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Big Hand for a Little Lady

Cyndy Violette belies the stereotypes and Makes Sexism Pay in the macho world of High-stakes poker
Michael Konik
From the Print Edition:
Ernest Hemingway, Jul/Aug 99

(continued from page 1)

"I knew then that I could probably make a career out of poker," she recalls. "And even if I couldn't, I was willing to try. I guess you could say I took a gamble."

After her dazzling tournament debut, Violette never went back to work. She moved permanently from the dealer's side of the table to the players'.

When Violette began gambling in earnest, in the mid-1980s, the big seven-card stud games, her specialty, were $30-$60. Armed with a modest bankroll cobbled together from months of winning sessions at smaller stakes, Violette beat the game. (Beating a casino poker game does not mean winning each time you sit down; it means consistently winning more during your profitable sessions than you lose during your bad ones.) Then $75-$150 games started popping up in Las Vegas. She beat those, too. These days, $150-$300 stakes are not uncommon in the biggest poker rooms. And it is not uncommon to see Cyndy Violette, with a stack of chips towering before her, beating those games, too.

You can't miss her at the table. She's the one who's about six inches shorter and at least 100 pounds lighter than the other gamblers betting, raising and folding. And probably the only one who wears a brassiere.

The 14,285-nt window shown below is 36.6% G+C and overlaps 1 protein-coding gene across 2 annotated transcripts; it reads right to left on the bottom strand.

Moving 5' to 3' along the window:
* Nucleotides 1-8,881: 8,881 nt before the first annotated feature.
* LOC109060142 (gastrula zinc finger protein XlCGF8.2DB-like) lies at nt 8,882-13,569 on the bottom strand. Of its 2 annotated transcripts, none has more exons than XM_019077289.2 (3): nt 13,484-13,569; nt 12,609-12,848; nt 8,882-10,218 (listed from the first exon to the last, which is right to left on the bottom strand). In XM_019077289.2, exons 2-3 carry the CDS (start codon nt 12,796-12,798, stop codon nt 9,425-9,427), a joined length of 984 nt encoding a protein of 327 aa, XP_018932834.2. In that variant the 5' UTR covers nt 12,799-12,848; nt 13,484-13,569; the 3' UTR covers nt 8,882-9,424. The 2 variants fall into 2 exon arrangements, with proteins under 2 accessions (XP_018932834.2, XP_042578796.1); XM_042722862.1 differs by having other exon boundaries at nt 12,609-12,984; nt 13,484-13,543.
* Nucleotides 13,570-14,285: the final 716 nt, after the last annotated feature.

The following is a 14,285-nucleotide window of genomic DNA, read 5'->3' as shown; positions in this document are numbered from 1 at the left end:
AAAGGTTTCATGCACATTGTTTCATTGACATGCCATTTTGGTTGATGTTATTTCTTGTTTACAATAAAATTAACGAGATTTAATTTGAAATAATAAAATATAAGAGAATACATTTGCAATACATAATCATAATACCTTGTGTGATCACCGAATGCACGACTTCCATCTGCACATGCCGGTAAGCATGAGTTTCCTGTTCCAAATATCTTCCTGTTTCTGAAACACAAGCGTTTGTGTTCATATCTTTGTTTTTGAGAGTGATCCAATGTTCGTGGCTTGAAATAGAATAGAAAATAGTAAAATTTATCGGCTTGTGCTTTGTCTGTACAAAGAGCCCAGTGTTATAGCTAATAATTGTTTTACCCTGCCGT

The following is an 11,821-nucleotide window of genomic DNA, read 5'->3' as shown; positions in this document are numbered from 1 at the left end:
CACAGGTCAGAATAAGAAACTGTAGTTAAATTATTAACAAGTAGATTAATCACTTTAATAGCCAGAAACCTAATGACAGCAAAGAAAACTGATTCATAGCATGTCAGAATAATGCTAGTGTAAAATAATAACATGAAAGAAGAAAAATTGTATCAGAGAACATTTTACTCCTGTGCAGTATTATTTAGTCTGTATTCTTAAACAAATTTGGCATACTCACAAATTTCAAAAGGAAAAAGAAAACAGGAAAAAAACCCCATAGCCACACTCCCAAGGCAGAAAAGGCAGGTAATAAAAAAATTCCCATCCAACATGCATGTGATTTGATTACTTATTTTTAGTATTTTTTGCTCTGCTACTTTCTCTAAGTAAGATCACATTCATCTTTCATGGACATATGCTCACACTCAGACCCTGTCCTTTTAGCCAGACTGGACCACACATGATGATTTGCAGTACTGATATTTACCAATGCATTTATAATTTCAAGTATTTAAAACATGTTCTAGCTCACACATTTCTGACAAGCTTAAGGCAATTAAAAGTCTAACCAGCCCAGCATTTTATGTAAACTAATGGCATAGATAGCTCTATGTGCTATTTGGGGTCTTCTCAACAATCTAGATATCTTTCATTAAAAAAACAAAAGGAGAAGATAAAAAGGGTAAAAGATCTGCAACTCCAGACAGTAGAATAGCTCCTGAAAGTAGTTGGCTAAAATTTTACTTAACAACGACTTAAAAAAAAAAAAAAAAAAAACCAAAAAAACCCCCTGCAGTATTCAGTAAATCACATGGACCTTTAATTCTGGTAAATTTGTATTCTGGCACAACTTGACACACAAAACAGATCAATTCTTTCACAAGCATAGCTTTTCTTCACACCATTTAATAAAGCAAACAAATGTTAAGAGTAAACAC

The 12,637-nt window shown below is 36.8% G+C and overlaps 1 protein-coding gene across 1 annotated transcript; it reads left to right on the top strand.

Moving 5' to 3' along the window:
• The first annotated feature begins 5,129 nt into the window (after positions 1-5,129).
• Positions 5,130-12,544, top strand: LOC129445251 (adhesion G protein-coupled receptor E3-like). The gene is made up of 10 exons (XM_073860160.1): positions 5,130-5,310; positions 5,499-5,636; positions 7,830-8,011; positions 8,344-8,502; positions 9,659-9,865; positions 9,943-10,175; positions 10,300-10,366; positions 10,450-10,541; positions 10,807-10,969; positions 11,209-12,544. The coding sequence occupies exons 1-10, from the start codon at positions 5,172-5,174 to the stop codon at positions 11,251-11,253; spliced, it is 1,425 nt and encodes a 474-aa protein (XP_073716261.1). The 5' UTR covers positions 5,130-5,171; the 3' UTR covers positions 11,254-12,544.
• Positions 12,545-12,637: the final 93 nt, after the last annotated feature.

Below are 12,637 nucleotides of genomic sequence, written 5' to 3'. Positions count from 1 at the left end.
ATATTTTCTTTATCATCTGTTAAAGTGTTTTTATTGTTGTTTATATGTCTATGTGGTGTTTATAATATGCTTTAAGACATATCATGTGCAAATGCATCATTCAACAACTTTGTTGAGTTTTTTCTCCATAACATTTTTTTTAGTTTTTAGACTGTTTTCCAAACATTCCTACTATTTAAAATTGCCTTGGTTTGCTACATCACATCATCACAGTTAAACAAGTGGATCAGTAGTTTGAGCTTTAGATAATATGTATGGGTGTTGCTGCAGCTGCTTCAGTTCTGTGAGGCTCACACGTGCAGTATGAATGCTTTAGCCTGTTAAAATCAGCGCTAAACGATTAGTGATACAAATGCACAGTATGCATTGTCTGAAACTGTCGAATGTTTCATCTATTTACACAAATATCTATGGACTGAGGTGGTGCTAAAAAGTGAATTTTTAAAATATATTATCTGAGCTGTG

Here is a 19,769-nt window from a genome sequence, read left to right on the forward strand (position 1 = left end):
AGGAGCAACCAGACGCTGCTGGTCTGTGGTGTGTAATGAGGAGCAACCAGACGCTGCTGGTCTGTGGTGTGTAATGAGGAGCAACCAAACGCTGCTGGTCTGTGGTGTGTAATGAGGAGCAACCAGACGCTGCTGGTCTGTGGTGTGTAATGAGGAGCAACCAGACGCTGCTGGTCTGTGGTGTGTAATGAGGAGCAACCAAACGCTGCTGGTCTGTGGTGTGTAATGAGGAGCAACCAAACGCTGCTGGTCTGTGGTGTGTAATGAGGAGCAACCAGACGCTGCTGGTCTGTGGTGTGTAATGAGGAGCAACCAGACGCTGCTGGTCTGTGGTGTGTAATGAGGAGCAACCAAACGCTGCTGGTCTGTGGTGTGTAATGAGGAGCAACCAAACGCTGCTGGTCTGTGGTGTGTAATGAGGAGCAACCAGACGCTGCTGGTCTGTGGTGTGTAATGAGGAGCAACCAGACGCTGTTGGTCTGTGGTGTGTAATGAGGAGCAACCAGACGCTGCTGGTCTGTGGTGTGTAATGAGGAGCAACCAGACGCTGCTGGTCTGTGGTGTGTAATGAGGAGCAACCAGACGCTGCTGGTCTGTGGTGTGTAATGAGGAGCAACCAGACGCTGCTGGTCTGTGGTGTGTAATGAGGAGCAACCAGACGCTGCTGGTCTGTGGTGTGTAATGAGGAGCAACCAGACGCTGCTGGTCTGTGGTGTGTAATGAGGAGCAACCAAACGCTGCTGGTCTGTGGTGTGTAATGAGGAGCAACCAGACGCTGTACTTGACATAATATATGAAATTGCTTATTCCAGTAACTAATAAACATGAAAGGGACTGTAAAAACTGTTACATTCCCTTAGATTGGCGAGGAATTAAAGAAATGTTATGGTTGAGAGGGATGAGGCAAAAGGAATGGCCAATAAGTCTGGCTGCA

Men have always been the primary obstacle between Cyndy Violette and high-stakes poker success. Most of these fellows occupy seats across from her on the green felt ring. It was one who didn't who almost put her out of the game.

That would be Violette's ex-husband. Soon after cultivating her advanced poker skills, honing both her mathematical and psychological arsenal, young Cyndy fell in love. Her beau was someone who gambled himself, someone, she thought, who understood a poker player's lifestyle. She married quickly, in 1987, and followed her groom to Washington state, where she assumed she would be a sometime homemaker, a sometime poker player, and an all-the-time wife. This, she soon learned, was not an assumption her husband shared. In fact, she didn't play a single hand of cards for two years, per her husband's wishes. Eventually, this involuntary exile from poker proved unbearable--she needed to play.

"I was forced into early retirement," Violette says. "At first it didn't bother me. I was happy being a mom and a wife. But eventually I got the itch."

She scratched it with successful appearances in 1990 at Caesars Palace in Las Vegas and the Bicycle Club in Los Angeles. At Caesars, she won $62,000 in the Super Bowl of Poker, a presitigious poker tournament held at the time, and earned $60,000 at the Bike, which then spread a $75-$150 stud game.

"I realized then that my marriage was pretty much over," she says.

After her divorce in the early '90s, Violette visited Atlantic City, which had recently legalized live poker. "I virtually lived at the Taj Mahal for two months," she says, wide-eyed. "The games were good, so good. A lot of people had only played poker in home games before they came to the casino. They really didn't know what they were doing. And on the other hand, there were others who didn't care about the money. For them it was all irrelevant. The higher the limit, the less they cared."

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